6 Health Insurance Myths, Explained

Navigating the world of health insurance can be daunting. Complex terms and widespread misconceptions, such as monthly premiums and health savings accounts (HSAs), can lead to challenges in making decisions about your coverage, but it doesn’t have to be this way. With the right information and guidance, you can make educated decisions about your family’s and your health care going forward.

Let’s explore six of the most common health insurance myths:

Myth #1
The least expensive monthly premium is the least expensive health plan.”

Lower premiums don’t necessarily equate to overall lower out-of-pocket costs for health insurance. Depending on your family’s and your needs, paying a higher premium that covers services upfront may be more beneficial. For example, if you have a chronic condition, you may need regular medication and frequent doctor appointments. Finding a plan with more comprehensive coverage (even if it is at a higher premium) may provide better coverage for these health needs, and result in less overall spending.

But a higher premium plan isn’t right for everyone. For those that typically don’t see doctors outside of preventative care (if at all), it may be better to choose a higher deductible plan. If you choose a federally-qualified high deductible health plan, you may want to consider opening an HSA (health savings account). These accounts let you allocate income before taxes to use toward certain health care expenses. Some employers that offer a health plan with an HSA may also partially fund the account on behalf of the employee to help offset the out-of-pocket costs for care that might be experienced throughout the plan year.

Plan selection programs, such as MyHealthMath, can help you understand the real cost of your health care: not just your premiums, but any expected, out-of-pocket expenses as well. If you’re a Harvard Pilgrim member, check with your employer to see if access to support through MyHealthMath is available with your plan.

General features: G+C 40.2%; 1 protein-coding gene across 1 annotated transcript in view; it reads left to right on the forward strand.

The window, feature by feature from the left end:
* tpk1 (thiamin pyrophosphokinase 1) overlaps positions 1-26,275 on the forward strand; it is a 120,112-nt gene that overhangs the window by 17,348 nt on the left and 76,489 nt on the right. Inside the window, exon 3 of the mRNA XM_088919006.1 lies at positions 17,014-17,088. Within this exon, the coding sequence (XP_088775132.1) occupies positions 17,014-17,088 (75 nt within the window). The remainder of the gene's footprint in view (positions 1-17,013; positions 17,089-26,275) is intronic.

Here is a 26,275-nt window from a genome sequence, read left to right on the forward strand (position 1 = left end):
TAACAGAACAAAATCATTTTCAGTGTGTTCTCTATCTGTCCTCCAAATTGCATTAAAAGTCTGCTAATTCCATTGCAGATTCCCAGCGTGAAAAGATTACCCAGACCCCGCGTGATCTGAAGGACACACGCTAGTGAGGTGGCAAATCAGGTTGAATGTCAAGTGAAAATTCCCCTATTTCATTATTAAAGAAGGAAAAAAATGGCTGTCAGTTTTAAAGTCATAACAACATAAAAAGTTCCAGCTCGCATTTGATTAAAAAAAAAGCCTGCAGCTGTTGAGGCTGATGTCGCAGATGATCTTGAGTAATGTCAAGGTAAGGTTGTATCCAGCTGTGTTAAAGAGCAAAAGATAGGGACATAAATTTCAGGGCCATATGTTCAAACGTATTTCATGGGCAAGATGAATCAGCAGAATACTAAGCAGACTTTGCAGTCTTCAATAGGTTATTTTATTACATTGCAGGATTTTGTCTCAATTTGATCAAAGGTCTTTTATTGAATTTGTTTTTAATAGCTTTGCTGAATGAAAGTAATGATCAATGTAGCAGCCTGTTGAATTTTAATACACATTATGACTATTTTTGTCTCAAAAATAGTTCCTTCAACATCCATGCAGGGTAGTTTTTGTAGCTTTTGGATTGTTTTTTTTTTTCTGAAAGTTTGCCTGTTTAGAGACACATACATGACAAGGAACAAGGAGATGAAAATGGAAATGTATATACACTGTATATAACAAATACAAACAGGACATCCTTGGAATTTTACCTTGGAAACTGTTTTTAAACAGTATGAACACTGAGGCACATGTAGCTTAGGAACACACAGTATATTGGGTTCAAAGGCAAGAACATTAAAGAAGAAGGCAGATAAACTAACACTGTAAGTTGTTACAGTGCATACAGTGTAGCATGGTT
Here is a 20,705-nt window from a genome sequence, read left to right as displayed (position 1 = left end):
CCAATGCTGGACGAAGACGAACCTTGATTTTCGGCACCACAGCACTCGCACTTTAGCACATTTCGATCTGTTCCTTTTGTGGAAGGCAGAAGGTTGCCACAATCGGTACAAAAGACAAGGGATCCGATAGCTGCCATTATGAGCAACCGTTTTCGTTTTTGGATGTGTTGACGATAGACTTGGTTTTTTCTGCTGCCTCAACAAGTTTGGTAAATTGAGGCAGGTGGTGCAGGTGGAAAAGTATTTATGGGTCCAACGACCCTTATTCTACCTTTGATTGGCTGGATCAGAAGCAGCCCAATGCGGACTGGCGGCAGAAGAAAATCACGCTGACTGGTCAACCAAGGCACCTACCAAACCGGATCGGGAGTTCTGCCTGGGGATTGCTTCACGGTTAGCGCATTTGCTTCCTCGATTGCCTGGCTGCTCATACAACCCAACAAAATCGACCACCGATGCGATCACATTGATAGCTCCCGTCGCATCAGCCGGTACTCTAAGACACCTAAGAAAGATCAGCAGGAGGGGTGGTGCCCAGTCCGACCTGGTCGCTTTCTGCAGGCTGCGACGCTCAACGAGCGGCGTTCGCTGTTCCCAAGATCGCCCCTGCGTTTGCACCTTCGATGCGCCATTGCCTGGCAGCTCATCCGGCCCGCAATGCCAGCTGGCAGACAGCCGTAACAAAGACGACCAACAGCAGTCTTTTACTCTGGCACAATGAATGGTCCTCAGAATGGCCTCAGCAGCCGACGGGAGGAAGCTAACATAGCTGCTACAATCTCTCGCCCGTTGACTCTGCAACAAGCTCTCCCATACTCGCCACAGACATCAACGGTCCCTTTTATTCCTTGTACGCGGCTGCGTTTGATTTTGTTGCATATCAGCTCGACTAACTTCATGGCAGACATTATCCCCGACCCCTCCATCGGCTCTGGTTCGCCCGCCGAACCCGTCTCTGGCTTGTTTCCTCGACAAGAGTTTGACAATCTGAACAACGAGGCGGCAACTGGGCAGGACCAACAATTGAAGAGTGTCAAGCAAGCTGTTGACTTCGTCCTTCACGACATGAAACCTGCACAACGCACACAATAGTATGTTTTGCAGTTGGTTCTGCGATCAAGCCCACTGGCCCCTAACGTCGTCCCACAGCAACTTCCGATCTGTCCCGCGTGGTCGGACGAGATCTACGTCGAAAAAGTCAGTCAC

Myth #2
Having an HMO makes it more complicated to access specialists.”

Let’s say you’re experiencing frequent digestion issues. With an HMO, you’d talk first with your primary care physician (PCP) to get a referral for a gastroenterologist. While this extra step to see a specialist may seem like an obstacle, meeting with your PCP can actually make access easier and more effective for your situation.

Your PCP has a more holistic picture of your health and history, so they’re equipped to make recommendations for whom you should see for care, and could possibly get you an appointment faster than if you were to call a specialist’s office yourself. With telemedicine, you may even consult with your PCP from home. Harvard Pilgrim recently introduced a virtual PCP plan, called SimplyVirtual, that enables access to PCP referrals, as well as access to many other services, from a mobile device. While this plan is currently only available to Connecticut-based employers and members, Harvard Pilgrim members outside of Connecticut may have access to this type of plan in the near future.

Myth #3
“My health insurance can only be used for physical health care provided by a doctor.”

Health insurance plans do cover many aspects of your physical health – but there’s  also some coverage for your mental well-being as well, with behavioral health benefits associated with your health plan. Also, if you’re interested in alternatives to traditional medicine, many health plans provide other options for care such as acupuncture or chiropractic services. What’s more, some plans offer discounts on holistic treatments and classes or programs to support your overall well-being. For example, Harvard Pilgrim’s Living WellSM Everyday well-being program goes beyond what is traditionally offered through wellness programs by encouraging and supporting participation in financial wellness, volunteerism, mindfulness and meditation, self-care, stress management, environmental wellness and more.

There are also other steps you can take with help from your health plan to support your own physical and emotional health independently, such as prioritizing exercise. Harvard Pilgrim offers virtual fitness classes, and even rewards members with a fitness reimbursement of up to $300 for signing up for an online fitness class subscription, gym membership or other facility that offers: